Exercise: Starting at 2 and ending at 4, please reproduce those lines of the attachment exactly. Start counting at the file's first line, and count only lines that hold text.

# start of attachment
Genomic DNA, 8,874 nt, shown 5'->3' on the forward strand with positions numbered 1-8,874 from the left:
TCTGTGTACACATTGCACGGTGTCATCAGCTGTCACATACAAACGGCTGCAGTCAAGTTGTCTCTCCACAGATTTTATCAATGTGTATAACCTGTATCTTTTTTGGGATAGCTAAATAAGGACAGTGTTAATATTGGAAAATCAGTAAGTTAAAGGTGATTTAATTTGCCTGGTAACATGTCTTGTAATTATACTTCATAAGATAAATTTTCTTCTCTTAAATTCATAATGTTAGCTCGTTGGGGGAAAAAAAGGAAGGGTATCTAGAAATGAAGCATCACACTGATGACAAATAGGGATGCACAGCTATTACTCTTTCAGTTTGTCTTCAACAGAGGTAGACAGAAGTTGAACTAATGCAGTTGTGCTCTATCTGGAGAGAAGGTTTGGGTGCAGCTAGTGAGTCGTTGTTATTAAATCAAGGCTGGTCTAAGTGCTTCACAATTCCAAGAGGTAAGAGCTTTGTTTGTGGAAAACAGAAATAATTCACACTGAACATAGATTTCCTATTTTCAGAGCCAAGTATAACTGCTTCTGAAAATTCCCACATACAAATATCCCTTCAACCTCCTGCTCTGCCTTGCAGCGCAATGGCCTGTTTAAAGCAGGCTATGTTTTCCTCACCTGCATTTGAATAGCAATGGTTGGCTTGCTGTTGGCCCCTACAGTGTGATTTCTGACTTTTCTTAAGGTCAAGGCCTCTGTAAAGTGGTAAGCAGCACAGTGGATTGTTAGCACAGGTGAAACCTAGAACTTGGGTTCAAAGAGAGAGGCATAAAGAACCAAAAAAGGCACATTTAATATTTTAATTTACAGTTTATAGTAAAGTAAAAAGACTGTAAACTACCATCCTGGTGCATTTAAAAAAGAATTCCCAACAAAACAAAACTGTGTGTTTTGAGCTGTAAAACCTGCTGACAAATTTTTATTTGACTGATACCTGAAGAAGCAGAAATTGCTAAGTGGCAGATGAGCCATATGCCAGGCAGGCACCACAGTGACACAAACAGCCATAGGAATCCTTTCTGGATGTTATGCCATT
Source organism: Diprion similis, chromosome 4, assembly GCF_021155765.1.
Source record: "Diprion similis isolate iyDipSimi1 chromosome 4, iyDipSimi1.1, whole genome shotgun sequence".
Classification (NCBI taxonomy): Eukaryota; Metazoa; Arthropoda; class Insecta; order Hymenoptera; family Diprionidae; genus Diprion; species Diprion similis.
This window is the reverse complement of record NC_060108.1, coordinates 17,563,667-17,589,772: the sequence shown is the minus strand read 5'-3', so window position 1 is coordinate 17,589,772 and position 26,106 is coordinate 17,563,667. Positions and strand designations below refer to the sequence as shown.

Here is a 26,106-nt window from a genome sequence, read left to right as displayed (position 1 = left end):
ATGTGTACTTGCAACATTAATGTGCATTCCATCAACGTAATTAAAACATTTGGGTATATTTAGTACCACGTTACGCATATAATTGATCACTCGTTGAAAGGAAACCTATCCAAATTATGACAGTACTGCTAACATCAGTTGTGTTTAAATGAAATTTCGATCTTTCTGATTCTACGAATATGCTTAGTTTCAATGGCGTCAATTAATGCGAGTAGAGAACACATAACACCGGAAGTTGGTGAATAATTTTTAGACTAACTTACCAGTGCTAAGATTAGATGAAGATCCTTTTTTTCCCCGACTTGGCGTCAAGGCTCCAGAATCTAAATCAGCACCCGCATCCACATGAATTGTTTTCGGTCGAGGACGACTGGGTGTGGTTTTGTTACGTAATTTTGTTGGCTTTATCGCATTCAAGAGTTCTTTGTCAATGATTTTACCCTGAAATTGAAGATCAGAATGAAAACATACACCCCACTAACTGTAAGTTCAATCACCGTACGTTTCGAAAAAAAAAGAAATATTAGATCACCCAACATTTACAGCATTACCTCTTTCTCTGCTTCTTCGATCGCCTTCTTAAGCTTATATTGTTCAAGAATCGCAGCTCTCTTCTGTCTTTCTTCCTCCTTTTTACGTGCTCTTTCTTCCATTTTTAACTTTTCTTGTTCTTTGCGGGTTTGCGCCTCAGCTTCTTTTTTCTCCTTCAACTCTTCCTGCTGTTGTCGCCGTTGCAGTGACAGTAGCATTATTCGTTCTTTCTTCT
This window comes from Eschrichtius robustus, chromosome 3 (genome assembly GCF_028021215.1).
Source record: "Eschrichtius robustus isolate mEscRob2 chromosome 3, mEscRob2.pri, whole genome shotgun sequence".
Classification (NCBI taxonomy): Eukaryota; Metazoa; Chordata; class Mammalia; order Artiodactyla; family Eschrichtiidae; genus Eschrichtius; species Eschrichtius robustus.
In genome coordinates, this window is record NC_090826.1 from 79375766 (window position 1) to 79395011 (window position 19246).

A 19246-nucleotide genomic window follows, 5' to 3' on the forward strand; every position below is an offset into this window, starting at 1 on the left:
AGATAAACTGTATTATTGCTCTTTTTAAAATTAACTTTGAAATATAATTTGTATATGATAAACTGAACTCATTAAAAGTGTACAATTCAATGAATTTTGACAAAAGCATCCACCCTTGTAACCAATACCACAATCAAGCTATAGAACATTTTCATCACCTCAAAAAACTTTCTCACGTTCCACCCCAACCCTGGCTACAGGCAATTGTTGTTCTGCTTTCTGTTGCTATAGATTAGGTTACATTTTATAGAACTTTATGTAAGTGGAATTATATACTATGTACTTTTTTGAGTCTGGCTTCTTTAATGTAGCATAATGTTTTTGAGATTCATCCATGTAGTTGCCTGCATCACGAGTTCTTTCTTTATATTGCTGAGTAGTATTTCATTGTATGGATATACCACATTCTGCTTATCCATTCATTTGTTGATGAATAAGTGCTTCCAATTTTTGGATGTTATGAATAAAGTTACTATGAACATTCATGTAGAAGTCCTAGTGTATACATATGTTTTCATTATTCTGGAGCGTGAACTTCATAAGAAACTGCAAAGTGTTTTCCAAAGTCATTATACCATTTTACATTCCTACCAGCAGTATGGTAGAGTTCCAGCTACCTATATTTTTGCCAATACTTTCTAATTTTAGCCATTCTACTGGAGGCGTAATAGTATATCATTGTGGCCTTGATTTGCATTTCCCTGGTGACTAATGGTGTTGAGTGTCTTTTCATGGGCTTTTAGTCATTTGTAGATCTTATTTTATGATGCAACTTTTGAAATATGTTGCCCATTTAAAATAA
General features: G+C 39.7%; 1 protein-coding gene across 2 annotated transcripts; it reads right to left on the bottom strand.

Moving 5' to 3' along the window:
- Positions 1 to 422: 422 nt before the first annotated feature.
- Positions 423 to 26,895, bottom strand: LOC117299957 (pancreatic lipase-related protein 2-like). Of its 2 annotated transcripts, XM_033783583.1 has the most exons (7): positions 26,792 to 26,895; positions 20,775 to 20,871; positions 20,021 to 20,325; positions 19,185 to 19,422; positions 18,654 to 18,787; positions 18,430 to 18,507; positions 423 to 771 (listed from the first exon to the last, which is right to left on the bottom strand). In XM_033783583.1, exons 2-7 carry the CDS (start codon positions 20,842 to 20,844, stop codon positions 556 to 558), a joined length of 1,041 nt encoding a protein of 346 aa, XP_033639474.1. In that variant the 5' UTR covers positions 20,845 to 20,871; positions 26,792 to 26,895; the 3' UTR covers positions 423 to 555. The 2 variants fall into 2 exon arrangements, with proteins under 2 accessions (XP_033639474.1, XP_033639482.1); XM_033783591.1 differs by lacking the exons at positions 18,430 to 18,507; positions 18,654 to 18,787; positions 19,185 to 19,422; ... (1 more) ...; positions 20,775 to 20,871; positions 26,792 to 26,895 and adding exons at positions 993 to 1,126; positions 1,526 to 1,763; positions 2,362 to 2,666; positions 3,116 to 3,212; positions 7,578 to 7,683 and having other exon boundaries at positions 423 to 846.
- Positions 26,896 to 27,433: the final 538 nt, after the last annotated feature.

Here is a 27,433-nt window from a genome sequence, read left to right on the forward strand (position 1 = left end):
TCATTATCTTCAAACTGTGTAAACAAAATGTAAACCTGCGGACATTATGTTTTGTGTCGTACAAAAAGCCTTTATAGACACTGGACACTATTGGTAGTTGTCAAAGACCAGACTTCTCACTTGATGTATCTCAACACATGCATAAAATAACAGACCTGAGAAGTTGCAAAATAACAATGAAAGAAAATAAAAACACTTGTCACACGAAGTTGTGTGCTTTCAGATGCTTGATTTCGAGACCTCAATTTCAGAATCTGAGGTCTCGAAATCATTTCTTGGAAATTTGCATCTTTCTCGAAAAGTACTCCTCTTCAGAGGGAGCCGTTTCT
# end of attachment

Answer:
TCTGTGTACACATTGCACGGTGTCATCAGCTGTCACATACAAACGGCTGCAGTCAAGTTGTCTCTCCACAGATTTTATCAATGTGTATAACCTGTATCTTTTTTGGGATAGCTAAATAAGGACAGTGTTAATATTGGAAAATCAGTAAGTTAAAGGTGATTTAATTTGCCTGGTAACATGTCTTGTAATTATACTTCATAAGATAAATTTTCTTCTCTTAAATTCATAATGTTAGCTCGTTGGGGGAAAAAAAGGAAGGGTATCTAGAAATGAAGCATCACACTGATGACAAATAGGGATGCACAGCTATTACTCTTTCAGTTTGTCTTCAACAGAGGTAGACAGAAGTTGAACTAATGCAGTTGTGCTCTATCTGGAGAGAAGGTTTGGGTGCAGCTAGTGAGTCGTTGTTATTAAATCAAGGCTGGTCTAAGTGCTTCACAATTCCAAGAGGTAAGAGCTTTGTTTGTGGAAAACAGAAATAATTCACACTGAACATAGATTTCCTATTTTCAGAGCCAAGTATAACTGCTTCTGAAAATTCCCACATACAAATATCCCTTCAACCTCCTGCTCTGCCTTGCAGCGCAATGGCCTGTTTAAAGCAGGCTATGTTTTCCTCACCTGCATTTGAATAGCAATGGTTGGCTTGCTGTTGGCCCCTACAGTGTGATTTCTGACTTTTCTTAAGGTCAAGGCCTCTGTAAAGTGGTAAGCAGCACAGTGGATTGTTAGCACAGGTGAAACCTAGAACTTGGGTTCAAAGAGAGAGGCATAAAGAACCAAAAAAGGCACATTTAATATTTTAATTTACAGTTTATAGTAAAGTAAAAAGACTGTAAACTACCATCCTGGTGCATTTAAAAAAGAATTCCCAACAAAACAAAACTGTGTGTTTTGAGCTGTAAAACCTGCTGACAAATTTTTATTTGACTGATACCTGAAGAAGCAGAAATTGCTAAGTGGCAGATGAGCCATATGCCAGGCAGGCACCACAGTGACACAAACAGCCATAGGAATCCTTTCTGGATGTTATGCCATT
Source organism: Diprion similis, chromosome 4, assembly GCF_021155765.1.
Source record: "Diprion similis isolate iyDipSimi1 chromosome 4, iyDipSimi1.1, whole genome shotgun sequence".